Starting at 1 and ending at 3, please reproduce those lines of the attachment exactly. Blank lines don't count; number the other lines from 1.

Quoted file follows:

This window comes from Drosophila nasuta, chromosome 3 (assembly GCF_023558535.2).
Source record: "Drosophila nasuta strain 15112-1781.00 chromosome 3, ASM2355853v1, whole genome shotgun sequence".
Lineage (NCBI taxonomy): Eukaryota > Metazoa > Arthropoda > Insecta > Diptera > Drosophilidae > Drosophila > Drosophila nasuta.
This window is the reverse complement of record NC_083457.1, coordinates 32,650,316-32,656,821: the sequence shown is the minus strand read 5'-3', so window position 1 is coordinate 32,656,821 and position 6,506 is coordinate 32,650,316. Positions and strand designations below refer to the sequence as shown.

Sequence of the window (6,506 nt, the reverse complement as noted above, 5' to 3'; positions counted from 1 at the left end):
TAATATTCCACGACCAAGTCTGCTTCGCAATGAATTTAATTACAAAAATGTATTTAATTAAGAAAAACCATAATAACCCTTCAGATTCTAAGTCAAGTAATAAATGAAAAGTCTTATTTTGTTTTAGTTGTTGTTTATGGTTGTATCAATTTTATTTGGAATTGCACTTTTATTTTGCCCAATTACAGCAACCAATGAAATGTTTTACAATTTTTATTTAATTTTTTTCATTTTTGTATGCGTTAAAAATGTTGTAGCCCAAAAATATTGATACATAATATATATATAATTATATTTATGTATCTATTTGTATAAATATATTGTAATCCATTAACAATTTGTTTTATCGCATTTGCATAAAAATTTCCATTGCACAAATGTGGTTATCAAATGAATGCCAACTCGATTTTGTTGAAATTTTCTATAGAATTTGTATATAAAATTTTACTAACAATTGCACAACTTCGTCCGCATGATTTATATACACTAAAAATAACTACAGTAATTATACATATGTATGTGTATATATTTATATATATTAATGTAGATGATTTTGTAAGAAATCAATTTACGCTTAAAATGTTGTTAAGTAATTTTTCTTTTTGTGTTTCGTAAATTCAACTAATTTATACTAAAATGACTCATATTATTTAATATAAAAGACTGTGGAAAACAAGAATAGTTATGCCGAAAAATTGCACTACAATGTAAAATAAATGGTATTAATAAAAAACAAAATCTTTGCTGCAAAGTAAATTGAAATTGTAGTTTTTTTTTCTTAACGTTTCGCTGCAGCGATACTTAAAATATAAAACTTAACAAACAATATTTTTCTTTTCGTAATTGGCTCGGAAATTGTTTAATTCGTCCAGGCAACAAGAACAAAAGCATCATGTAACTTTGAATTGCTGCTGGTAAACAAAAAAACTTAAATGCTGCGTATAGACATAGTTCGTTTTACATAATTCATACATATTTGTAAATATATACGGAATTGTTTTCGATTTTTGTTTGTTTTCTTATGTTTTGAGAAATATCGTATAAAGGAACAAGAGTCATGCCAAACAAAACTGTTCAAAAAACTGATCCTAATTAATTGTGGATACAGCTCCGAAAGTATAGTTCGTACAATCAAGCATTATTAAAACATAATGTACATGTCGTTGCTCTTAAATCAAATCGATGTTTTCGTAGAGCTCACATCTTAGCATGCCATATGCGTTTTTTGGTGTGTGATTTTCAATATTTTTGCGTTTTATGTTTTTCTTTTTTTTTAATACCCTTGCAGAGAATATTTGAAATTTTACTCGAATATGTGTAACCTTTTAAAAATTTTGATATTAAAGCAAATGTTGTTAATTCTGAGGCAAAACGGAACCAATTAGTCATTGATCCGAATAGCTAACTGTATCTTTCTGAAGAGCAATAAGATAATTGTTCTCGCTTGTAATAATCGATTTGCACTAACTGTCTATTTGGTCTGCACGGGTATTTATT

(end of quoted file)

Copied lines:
This window comes from Drosophila nasuta, chromosome 3 (assembly GCF_023558535.2).
Source record: "Drosophila nasuta strain 15112-1781.00 chromosome 3, ASM2355853v1, whole genome shotgun sequence".
Lineage (NCBI taxonomy): Eukaryota > Metazoa > Arthropoda > Insecta > Diptera > Drosophilidae > Drosophila > Drosophila nasuta.